Pairing the Charge 3 was simple. When you turn it on, it makes some alarming sounds (you’ll get used to them) indicating that, well, you’ve turned it on. The first time you pair it with your device, you’ll have to then find it on your device, then pair them. After that first time, the Charge 3 will connect to that device automatically.
That range was about 21’ indoors, more outdoors. I was able to charge my iPod Touch while listening to music, and all of the controls worked as described. It’s odd that there’s a Next button but no Previous button. JBL says that the Charge 3 can be updated via the app; perhaps someday they can install a three taps=Previous function.
The Charge 3’s sound was, in two words, loud and brash. It seemed very clear to me that JBL’s main objective was to produce a speaker for outdoor activities, and for such purposes the Charge 3 seems close to ideal. It’s one of the loudest Bluetooth speakers I’ve heard; I could push it to its maximum level without hearing any distortion. Thanks to those passive radiators, its mid and upper bass were good, though really low bass was of course unattainable. It had lots of peaky midrange, and a raucous upper range somewhat lacking in definition or finesse. If you’re looking for a party speaker for outdoor gatherings or a fairly large indoor space, the sound is just right. For serious listening, however, it leaves something to be desired.
David Bowie’s “Let’s Dance,” from Let’s Dance (16-bit/44.1kHz ALAC, EMI), bounced along with great punchy rhythm -- those passive radiators were visibly and aurally working hard. Bowie’s voice was very forward and demanding of attention; highs, such as cymbals, were less focused. Overall, it was a real party sound.
“Yellow Submarine,” from the Beatles’ Revolver (16/44.1 ALAC, Capitol), was jolly good fun -- Paul McCartney’s bass line was solid, Ringo’s lead vocal was forward but not too aggressive, and the myriad midrange and lower-treble effects all came through with good clarity.
The guitar that begins the title track of Reckless Kelly’s Wicked Twisted Road (16/44.1 ALAC, Sugar Hill) was very full and rich in the midrange, but the raucous drums in “Wretched Again” grated on my ears at close range. From the next room, everything sounded fine -- again, this is a good party speaker that’s best heard from a distance.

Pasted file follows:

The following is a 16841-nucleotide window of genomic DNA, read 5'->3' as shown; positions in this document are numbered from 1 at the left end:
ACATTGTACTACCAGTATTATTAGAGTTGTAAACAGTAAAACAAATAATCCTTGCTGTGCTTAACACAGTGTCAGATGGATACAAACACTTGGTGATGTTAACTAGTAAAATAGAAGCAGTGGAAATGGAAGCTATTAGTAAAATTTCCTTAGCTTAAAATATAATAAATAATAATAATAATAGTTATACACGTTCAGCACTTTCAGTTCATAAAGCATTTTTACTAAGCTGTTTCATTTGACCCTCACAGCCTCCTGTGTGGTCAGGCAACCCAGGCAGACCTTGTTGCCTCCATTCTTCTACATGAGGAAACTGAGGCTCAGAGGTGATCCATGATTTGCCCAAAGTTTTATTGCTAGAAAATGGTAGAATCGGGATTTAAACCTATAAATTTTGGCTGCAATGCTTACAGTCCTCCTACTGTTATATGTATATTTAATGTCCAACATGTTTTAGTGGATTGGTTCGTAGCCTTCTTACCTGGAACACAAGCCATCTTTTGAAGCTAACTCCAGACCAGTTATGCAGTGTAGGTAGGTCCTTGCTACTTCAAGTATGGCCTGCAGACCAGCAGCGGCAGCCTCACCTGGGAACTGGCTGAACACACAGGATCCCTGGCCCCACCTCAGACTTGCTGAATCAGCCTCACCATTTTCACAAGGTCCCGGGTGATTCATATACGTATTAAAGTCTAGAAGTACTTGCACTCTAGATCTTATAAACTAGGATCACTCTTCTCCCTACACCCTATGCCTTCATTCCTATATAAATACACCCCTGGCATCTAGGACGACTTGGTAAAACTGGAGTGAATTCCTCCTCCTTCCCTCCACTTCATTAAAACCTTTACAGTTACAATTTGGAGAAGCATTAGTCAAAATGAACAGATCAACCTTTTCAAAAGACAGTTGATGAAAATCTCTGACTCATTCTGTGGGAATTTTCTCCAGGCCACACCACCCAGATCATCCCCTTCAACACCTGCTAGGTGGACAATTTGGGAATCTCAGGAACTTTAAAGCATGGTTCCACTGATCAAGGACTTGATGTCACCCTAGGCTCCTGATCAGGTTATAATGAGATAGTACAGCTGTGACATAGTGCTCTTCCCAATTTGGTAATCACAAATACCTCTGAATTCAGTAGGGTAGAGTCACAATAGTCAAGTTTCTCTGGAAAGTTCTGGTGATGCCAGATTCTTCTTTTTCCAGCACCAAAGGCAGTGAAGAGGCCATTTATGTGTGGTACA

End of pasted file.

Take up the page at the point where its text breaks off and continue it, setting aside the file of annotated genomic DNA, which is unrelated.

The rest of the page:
Orchestral music fared better than I’d expected. Midrange woodwinds had an appealing and focused sound, and the mid- and upper bass were abundant. Only the highs were a problem, lacking the sweetness and air that the best speakers and headphones can provide. Beethoven’s Piano Concerto No.5, performed by pianist Clifford Curzon with Hans Knappertsbusch conducting the Vienna Philharmonic (16/44.1 ALAC, Decca), was a good listening experience.
The JBL Charge 3 is one of the most capable Bluetooth speakers I’ve heard in terms of its ability to play loud -- what it lacks in finesse, it makes up in volume. You can also connect more than two, in mono or stereo, using JBL’s free app. LEDs tell you what the battery charge is, and the Charge 3 can charge another device while it’s playing. These are all very attractive features, and its waterproofing makes it the perfect pool-party speaker.
. . . Rad Bennett
- Sources -- Apple iPod Touch (fifth generation) and Astell&Kern AK Jr portable music players
JBL Charge 3 Bluetooth Speaker
Price: $149.95 USD.
Warranty: One year, limited.
Harman International Industries, Inc.
8500 Balboa Boulevard
Northridge, CA 91329
Phone: (800) 336-4525